IDEAS home Printed from
   My bibliography  Save this article

Reliability and Validity of Self-Reported Questionnaires Related to Adolescent Violence and Consequences, Thailand


  • Nualnong Wongtongkam
  • Paul Russell Ward
  • Andrew Day
  • Anthony Harold Winefield


In Thailand physical violence among male adolescents is considered a significant public health issue, although there has been little published research into the aetiology and functions of violence in Thai youth. Research in this area has been hampered by a lack of psychometrically sound tools that have been validated to assess problem behaviours in Asian youth. The purpose of this paper is to provide validity and reliability data on an instrument to measure violence in Thai youth. In this study, reliability and validity data for a sample of adolescent Thai youth are reported for the Communities That Care Youth Survey (CTC-YS), a measure of risk and protective factors for violent behaviour, and the STAXI-II, a measure of angry experience and expression. The findings showed overall high internal consistency for both questionnaires, and there was evidence of construct validity. It is concluded that these measures are appropriate for use in research that seeks to investigate youth violence among adolescents in Thailand.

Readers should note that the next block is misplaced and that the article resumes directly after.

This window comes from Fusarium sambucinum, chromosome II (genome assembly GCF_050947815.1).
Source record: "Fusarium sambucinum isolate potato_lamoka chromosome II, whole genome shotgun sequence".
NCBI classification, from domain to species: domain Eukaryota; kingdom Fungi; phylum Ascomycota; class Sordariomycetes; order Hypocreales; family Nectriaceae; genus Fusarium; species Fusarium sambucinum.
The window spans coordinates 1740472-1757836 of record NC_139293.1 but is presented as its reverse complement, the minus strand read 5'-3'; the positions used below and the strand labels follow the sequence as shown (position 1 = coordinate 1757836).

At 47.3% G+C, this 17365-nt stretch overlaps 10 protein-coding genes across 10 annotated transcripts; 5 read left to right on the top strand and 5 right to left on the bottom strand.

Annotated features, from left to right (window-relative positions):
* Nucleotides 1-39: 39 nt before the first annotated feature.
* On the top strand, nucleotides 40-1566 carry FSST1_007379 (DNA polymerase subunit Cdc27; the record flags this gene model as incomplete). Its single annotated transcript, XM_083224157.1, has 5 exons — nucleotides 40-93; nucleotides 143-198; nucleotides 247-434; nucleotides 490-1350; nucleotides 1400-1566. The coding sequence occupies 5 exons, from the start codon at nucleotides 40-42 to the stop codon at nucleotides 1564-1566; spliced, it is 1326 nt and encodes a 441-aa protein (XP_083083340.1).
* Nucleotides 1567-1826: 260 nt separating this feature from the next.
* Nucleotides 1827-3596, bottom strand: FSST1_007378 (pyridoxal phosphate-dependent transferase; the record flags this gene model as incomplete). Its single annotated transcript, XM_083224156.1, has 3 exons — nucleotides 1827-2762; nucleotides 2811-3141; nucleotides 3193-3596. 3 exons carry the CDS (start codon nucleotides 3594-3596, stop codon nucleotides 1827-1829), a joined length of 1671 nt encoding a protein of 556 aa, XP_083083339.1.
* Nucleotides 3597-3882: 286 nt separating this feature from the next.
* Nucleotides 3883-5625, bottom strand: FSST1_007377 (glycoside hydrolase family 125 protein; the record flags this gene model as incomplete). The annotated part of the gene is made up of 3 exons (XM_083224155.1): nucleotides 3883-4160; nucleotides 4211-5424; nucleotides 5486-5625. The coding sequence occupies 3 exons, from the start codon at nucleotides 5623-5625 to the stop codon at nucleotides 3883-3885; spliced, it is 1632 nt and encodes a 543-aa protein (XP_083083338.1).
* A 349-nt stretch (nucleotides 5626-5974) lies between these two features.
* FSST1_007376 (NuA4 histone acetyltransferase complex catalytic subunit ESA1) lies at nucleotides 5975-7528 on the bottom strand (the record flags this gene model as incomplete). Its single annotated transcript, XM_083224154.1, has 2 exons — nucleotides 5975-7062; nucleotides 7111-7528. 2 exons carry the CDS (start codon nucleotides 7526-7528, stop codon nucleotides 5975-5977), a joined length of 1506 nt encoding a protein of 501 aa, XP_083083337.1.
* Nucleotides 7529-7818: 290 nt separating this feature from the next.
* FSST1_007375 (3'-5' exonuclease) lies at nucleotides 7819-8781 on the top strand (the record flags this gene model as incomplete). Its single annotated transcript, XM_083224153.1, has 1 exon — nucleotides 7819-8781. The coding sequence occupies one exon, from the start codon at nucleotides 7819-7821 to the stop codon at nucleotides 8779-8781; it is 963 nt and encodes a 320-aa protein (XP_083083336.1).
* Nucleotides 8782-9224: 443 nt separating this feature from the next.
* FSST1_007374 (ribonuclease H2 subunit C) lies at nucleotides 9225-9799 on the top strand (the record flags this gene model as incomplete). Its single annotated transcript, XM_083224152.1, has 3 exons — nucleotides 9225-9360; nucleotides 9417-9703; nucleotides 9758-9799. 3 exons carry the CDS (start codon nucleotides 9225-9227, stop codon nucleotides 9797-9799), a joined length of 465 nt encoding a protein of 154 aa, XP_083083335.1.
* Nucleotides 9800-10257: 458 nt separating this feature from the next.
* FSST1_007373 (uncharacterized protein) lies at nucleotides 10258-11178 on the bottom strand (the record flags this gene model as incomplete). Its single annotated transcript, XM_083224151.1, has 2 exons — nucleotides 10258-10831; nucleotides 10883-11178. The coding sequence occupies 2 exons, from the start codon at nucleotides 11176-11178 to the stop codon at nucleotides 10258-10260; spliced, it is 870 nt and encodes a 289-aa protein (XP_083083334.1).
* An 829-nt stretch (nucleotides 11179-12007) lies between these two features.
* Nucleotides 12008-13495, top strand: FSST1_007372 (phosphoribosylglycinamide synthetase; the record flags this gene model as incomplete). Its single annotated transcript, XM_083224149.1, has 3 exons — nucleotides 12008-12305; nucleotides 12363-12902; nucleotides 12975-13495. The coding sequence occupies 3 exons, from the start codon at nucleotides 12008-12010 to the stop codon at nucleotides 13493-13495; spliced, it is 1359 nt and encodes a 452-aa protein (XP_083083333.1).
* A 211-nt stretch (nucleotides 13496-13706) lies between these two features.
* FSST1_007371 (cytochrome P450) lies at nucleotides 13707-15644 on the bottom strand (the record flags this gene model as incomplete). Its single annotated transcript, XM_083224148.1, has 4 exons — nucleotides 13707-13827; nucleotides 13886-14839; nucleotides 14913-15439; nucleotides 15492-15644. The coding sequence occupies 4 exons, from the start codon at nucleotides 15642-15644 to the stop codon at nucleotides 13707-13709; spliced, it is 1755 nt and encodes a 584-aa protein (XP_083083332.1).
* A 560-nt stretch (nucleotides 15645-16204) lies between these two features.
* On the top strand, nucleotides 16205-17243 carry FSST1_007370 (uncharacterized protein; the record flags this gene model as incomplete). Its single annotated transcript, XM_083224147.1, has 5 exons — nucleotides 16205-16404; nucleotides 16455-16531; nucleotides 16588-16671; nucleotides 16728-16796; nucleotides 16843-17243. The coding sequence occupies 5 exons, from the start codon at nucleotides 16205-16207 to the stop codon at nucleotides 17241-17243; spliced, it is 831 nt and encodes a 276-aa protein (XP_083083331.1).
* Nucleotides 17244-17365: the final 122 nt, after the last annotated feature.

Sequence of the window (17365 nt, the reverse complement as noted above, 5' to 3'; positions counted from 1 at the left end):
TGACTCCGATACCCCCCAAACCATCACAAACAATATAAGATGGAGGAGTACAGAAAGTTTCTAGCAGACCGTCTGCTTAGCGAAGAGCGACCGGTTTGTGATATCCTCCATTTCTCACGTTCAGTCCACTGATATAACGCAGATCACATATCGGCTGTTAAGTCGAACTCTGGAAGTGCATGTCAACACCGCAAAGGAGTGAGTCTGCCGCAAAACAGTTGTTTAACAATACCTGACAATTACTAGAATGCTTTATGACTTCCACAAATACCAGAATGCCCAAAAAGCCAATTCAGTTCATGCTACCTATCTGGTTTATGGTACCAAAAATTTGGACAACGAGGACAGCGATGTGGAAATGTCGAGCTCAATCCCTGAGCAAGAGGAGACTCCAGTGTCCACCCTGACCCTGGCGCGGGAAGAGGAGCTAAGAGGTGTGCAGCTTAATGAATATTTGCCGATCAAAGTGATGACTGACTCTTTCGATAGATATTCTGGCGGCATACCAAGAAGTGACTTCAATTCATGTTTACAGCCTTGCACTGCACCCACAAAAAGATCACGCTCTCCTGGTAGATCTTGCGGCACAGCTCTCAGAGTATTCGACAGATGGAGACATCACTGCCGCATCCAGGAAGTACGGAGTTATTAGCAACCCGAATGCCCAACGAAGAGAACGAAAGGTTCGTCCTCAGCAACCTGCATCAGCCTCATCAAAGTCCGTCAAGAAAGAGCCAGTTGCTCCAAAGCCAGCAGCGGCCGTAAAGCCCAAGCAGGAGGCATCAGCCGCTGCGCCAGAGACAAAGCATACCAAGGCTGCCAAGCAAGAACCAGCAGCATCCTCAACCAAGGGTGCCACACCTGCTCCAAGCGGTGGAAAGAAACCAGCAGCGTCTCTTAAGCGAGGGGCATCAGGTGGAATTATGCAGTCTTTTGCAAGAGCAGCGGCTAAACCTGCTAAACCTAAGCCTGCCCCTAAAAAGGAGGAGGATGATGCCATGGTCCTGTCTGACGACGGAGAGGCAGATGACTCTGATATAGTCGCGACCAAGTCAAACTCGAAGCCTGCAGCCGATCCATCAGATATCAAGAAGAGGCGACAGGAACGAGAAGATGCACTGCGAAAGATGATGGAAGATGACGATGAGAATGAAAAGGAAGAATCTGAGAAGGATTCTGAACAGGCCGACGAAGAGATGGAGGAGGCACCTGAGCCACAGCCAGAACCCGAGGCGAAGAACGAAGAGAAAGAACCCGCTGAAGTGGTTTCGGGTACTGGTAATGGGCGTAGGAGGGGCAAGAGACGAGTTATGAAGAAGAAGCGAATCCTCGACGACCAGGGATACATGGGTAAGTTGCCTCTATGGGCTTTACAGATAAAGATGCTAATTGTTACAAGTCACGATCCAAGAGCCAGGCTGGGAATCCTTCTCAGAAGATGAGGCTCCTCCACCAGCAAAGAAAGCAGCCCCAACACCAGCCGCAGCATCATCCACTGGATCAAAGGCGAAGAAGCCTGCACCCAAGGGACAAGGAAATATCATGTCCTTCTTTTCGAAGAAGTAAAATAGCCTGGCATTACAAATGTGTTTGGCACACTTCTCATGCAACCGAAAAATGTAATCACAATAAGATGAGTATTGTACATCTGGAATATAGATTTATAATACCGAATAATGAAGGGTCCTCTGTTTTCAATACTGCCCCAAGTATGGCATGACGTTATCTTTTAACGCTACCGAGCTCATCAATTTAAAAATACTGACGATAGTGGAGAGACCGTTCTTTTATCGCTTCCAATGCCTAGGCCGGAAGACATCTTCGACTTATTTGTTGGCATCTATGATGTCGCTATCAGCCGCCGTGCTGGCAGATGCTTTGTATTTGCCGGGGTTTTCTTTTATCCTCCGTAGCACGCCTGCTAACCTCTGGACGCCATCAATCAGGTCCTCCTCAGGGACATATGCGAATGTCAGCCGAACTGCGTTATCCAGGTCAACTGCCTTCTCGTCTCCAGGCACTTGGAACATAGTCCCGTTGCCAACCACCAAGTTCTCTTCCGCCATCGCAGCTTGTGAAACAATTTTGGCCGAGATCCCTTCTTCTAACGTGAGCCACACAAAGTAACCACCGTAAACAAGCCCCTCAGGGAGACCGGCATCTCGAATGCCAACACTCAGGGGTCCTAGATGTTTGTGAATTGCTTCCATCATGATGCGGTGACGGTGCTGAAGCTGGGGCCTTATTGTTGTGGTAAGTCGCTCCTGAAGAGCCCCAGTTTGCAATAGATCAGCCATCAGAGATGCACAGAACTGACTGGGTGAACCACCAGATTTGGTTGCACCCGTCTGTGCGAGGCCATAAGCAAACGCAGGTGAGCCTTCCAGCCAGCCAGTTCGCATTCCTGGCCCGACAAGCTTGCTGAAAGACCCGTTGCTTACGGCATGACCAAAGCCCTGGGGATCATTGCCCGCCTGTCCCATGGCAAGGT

Suggested Citation

  • Nualnong Wongtongkam & Paul Russell Ward & Andrew Day & Anthony Harold Winefield, 2013. "Reliability and Validity of Self-Reported Questionnaires Related to Adolescent Violence and Consequences, Thailand," International Journal of Social Science Studies, Redfame publishing, vol. 1(2), pages 82-92, October.
  • Handle: RePEc:rfa:journl:v:1:y:2013:i:2:p:82-92

    Download full text from publisher

    File URL:
    Download Restriction: no

    File URL:
    Download Restriction: no

    More about this item


    Adolescence; Violence; CTC-YS; STAXI-II; Thailand;

    JEL classification:

    • R00 - Urban, Rural, Regional, Real Estate, and Transportation Economics - - General - - - General
    • Z0 - Other Special Topics - - General


    Access and download statistics


    All material on this site has been provided by the respective publishers and authors. You can help correct errors and omissions. When requesting a correction, please mention this item's handle: RePEc:rfa:journl:v:1:y:2013:i:2:p:82-92. See general information about how to correct material in RePEc.

    For technical questions regarding this item, or to correct its authors, title, abstract, bibliographic or download information, contact: (Redfame publishing). General contact details of provider: .

    If you have authored this item and are not yet registered with RePEc, we encourage you to do it here. This allows to link your profile to this item. It also allows you to accept potential citations to this item that we are uncertain about.

    We have no references for this item. You can help adding them by using this form .

    If you know of missing items citing this one, you can help us creating those links by adding the relevant references in the same way as above, for each refering item. If you are a registered author of this item, you may also want to check the "citations" tab in your RePEc Author Service profile, as there may be some citations waiting for confirmation.

    Please note that corrections may take a couple of weeks to filter through the various RePEc services.

    IDEAS is a RePEc service hosted by the Research Division of the Federal Reserve Bank of St. Louis . RePEc uses bibliographic data supplied by the respective publishers.